Physicians Recommend Ovarian Cancer Screening Based on Their Personal Experiences

A recent survey of physicians revealed that 17 percent of doctors with personal experience with cancer were more likely than those without to act against established guidelines to recommend that low-risk women receive ovarian cancer screening.
BY Kristie L. Kahl
PUBLISHED August 27, 2018
Despite United States Preventive Services Task Force (USPSTF) recommendations, many physicians – especially those with a cancer experience outside of their career – reported they would recommend ovarian cancer screening in low-risk women, according to survey results published in the Journal of Women’s Health.

In particular, physicians who have had cancer themselves, or experienced cancer with a family member, close friend or coworker were 17 percent more likely than doctors without personal cancer experience to act against established guidelines.

“Most doctors are pretty comfortable with the idea that our personal experience can make a positive impact on our practice – we’ve known someone and so it gives us insight into how to take care of patients in similar circumstances,” study author Margaret Ragland, M.D., pulmonary critical care specialist at CU Health University of Colorado Hospital in Aurora, said in a press release.

“This study helps us realize that sometimes it can go beyond that,” she added. “Personal experiences can impact our practice in a variety of ways.”

In the guidelines, the USPSTF recommends against screening for ovarian cancer in asymptomatic women who are not known to have a high-risk hereditary cancer syndrome. The USPSTF gave ovarian cancer screening a grade D, meaning that it discouraged the practice and has “moderate or high certainty that the service has no net benefit or that the harms outweigh the benefits.”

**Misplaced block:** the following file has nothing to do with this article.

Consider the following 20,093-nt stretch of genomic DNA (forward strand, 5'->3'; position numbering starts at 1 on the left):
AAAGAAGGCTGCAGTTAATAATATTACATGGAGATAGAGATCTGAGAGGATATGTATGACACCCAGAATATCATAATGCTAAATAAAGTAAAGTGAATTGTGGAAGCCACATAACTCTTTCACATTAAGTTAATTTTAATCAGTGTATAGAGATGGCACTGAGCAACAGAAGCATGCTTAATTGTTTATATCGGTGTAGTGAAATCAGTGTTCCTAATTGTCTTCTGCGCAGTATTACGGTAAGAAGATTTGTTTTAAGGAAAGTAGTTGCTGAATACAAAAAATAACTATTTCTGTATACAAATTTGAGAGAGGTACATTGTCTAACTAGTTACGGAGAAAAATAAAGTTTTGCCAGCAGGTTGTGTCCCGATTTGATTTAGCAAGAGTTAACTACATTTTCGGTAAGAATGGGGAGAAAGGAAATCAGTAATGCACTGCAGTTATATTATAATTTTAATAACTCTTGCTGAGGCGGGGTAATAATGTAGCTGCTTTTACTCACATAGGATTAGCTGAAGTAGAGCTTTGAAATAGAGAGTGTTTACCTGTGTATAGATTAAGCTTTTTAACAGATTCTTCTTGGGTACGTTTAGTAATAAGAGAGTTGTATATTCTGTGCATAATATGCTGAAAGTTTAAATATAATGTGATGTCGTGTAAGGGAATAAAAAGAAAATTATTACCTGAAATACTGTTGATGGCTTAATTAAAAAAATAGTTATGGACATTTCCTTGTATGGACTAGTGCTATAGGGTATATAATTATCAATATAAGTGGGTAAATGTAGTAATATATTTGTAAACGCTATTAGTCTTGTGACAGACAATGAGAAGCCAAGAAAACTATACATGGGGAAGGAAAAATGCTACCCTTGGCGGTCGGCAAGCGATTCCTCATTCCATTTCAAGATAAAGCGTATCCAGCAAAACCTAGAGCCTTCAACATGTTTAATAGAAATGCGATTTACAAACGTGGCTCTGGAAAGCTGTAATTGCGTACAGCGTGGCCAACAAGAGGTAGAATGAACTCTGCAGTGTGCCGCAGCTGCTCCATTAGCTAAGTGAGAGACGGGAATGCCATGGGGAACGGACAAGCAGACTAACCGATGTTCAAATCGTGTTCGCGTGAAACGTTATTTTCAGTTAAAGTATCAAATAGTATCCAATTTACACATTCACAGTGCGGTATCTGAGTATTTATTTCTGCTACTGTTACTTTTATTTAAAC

However, many physicians still recommend for screening, which could potentially expose women to unnecessary risk from false-positive results. “Some people may think, ‘What’s the harm in doing testing that’s not indicated? I’m going to get a negative test and it’ll make my patient feel better.’ But if you find something, it can lead to further follow up, causing complications, cost, and anxiety,” Ragland said.

Since little research exists to support why physicians are making these recommendations, the researchers set out to examine the association between physicians' nonprofessional experience with cancer and reported adherence to ovarian cancer screening guidelines.

The researchers mailed a 12-page questionnaire with an annual examination vignette and questions about cancer screening recommendations to a random sample of 3,200 U.S. family physicians, general internists, and obstetrician-gynecologists. One question asked whether any immediate family members; extended family members, close friends, or coworkers; or the physician him or herself had been diagnosed with cancer. After presenting their respective vignette, for which 48 were sent out in total, physicians were also asked how often they would offer or order specific tests and studies (almost never, sometimes or almost always) for that specific patient at that visit.

Overall, 497 physicians responded to the survey.

In unadjusted analyses, 86 percent of professionals with no personal experience with cancer reported adherence to ovarian cancer screening guidelines compared with 69.2 percent of physicians with nonprofessional experience with cancer.

In adjusted analysis, physicians with cancer themselves or in a family member or close friend/coworker were 0.82 times less likely to report adhering to ovarian cancer screening recommendations than those without personal cancer experience.

Further, when presented with a vignette describing a woman of average risk for ovarian cancer, 31.8 percent of primary care doctors who had personal experience of cancer chose to offer this screening compared with only 14 percent of doctors without personal experience of cancer.

“We’re physicians, but we also have life experiences,” Ragland said. “What this study tells us is that in ways we may not be aware, for better and for worse, our personal experience may affect our practice.”

The researchers noted that additional studies are necessary to help address higher rates of non-recommended screening among low-risk women, given this carries potential risk for these women.

“Given the important impacts that physicians' nonprofessional cancer experiences can have on patient care, further work is needed to understand this unintended phenomenon, to increase medical providers' awareness of these influences, and to develop strategies to ensure that these providers' practices reflect evidence-based practices that are truly appropriate for their patients,” they wrote.



 
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